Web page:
A Simple Calculation

Posted By   Posted on  September 16, 2013 Leave a comment

A simple calculation speaks volumes.   The status graph [s-curve] is a very important source of information. It not only tells us how we’re doing, but it allows us to project current earned-value averages forward, to provide an indication of where we’ll be as things change, or, if we’re lucky, don’t change.   Once the earned-value for an


Posted By   Posted on  September 16, 2013 Leave a comment

The value of Lessons-learned during a STO project cannot be underestimated. Surprisingly, however, many STO Organizations fail to effectively identify, record, classify, store and utilize the Lessons-learned from past STO projects. In many cases, Lessons-learned are taken solely by Contractors when they demobilize, for their own benefit; leaving the Owner’s employees with simple memories, stored in the heads

Indirect Costs

Posted By   Posted on  September 13, 2013 Leave a comment

You may be surprised to know that Indirect Costs for a STO project can be as high as 115% of Direct Costs (wrench-hours), which is a significant factor when establishing a budget. Many STO projects go over budget due to poor Indirect Cost calculations; especially, non-productive time, which can be as high as 45%. Understanding Indirect Costs allows you to

Data Integrity

Posted By   Posted on  September 11, 2013 1 comment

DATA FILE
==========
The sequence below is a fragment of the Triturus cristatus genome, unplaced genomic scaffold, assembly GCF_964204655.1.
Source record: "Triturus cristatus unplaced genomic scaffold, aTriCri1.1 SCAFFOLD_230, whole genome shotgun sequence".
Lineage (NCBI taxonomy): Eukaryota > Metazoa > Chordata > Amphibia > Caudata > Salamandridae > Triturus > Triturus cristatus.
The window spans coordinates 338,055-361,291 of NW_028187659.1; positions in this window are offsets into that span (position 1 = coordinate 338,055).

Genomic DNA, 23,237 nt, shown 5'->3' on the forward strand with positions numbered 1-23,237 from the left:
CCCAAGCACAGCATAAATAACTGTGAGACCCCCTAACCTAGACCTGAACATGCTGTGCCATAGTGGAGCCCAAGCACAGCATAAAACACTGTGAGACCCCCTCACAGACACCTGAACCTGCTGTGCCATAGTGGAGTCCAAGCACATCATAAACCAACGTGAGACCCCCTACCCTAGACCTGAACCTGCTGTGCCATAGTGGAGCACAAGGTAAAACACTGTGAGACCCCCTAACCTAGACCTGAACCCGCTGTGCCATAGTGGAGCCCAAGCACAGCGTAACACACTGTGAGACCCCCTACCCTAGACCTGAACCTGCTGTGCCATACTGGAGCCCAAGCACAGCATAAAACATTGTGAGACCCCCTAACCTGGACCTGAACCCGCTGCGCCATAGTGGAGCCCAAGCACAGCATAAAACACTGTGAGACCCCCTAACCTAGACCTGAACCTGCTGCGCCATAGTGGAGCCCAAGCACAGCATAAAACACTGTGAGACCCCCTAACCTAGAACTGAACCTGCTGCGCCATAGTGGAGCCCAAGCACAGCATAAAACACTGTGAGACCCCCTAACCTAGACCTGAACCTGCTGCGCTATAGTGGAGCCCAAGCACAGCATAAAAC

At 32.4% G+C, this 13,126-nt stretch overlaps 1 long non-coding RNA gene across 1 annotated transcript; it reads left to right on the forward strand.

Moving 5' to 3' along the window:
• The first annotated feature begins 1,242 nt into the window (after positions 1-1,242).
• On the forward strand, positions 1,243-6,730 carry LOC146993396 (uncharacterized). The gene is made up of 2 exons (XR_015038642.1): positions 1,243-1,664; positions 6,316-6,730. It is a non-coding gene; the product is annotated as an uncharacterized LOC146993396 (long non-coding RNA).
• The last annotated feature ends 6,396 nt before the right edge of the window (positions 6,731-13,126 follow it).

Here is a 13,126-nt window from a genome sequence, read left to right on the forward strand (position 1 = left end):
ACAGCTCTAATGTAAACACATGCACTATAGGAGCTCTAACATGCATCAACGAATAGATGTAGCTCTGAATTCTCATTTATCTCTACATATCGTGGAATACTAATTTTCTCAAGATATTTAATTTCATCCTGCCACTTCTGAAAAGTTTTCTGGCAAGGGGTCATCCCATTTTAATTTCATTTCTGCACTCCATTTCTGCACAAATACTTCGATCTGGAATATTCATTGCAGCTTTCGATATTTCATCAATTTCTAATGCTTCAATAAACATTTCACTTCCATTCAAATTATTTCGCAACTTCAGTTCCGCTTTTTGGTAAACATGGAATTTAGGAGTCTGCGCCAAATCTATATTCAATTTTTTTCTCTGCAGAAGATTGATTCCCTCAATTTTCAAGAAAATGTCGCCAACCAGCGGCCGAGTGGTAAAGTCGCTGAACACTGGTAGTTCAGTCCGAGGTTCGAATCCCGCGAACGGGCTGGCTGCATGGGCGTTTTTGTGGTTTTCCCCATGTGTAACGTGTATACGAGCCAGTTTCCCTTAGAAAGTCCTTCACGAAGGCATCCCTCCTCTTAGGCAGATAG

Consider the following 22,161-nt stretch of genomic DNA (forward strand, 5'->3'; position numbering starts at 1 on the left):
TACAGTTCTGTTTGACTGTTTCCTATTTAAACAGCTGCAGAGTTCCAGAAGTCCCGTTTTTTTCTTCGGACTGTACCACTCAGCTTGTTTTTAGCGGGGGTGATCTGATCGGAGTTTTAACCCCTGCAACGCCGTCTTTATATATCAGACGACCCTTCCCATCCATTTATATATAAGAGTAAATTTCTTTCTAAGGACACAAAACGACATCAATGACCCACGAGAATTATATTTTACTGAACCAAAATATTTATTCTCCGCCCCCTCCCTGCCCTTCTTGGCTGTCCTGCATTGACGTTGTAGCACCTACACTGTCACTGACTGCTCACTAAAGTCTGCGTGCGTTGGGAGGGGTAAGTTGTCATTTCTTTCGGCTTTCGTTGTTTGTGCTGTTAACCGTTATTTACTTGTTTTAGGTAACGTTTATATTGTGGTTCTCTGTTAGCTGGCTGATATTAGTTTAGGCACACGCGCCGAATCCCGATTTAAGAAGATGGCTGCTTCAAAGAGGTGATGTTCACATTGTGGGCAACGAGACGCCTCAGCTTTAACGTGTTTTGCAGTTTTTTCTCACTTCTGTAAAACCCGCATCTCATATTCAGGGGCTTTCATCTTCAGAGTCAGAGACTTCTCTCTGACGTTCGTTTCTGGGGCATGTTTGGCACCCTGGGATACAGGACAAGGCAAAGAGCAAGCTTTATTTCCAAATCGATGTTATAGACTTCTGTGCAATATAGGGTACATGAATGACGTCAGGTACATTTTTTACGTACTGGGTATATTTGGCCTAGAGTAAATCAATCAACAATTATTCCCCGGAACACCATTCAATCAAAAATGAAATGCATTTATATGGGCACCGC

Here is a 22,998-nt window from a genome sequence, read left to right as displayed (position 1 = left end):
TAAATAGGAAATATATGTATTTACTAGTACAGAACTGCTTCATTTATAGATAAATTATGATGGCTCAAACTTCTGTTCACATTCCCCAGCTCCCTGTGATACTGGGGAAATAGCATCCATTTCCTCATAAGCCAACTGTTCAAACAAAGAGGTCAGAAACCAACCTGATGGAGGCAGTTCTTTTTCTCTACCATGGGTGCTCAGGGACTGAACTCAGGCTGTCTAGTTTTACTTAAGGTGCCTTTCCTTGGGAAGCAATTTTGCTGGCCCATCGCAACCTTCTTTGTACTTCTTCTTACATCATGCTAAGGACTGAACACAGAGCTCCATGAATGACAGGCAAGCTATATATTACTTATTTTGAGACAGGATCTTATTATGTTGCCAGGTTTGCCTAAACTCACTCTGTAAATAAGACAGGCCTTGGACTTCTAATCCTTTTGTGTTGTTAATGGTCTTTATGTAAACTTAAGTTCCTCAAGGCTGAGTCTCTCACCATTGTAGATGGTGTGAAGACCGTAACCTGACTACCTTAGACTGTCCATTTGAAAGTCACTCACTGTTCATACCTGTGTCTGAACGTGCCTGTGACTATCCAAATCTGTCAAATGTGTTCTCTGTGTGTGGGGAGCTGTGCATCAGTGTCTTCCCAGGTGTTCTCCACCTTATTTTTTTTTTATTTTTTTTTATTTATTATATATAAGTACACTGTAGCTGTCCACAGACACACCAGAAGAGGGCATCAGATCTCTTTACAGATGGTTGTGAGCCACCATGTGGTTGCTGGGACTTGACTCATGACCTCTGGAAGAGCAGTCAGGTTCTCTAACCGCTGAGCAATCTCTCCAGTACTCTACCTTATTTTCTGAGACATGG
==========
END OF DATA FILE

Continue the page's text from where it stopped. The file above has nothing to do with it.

The way you manage data (Data Integrity) in your organization is a direct indicator of how well your business and its assets and resources function, and ultimately profit your shareholders. I know from experience that if you can’t manage the data within your Technology by following a defined Methodology with competent People, your Production Assets and Business Unit

Key Performance Indicators

Posted By   Posted on  September 9, 2013 1 comment

STO projects have long since measured their success based on Key Performance Indicators (KPI’s)—Safety, Cost, and Schedule being the most prominent. You’ve most likely said, or heard, at one time or another the statement: On time, on budget; as if those two Key Performance Indicators were the most important factor in measuring success. But are they, really? What if

Process Availability

Posted By   Posted on  September 5, 2013 1 comment

Process Availability is the single most important manufacturing objective. If you can’t satisfy your customers with quantity and quality of product as promised, you can’t satisfy shareholders. The challenge, however, is not in establishing Process Availability, rather, the challenge is doing it with the least amount of overhead, which includes, but is not limited to: Optimized Shutdowns Turnarounds

Saving Money-Making Money

Posted By   Posted on  September 4, 2013 Leave a comment

It may seem obvious at first, but you’d be surprised at how making money—Process Availability—is more important in the manufacturing industry than saving money—Effective Equipment Reliability and Stakeholder Efficiency. You could argue that $90.00+ USD/bbl has something to do with it; however, the losses associated with downtime are just as high, if not higher.   Unfortunately, you can’t have

Critical Path Scheduling

Posted By   Posted on  September 3, 2013 1 comment

Critical Path Scheduling is a Project Management term that implies an Activity, or series of Activities within a project, run concurrent from Project Start to Project Finish with no Total Float. Although this scenario does occur in Shutdown, Turnaround and Outage (STO) projects, we don’t use the term Critical Path Scheduling. Instead we use Longest Path and Critical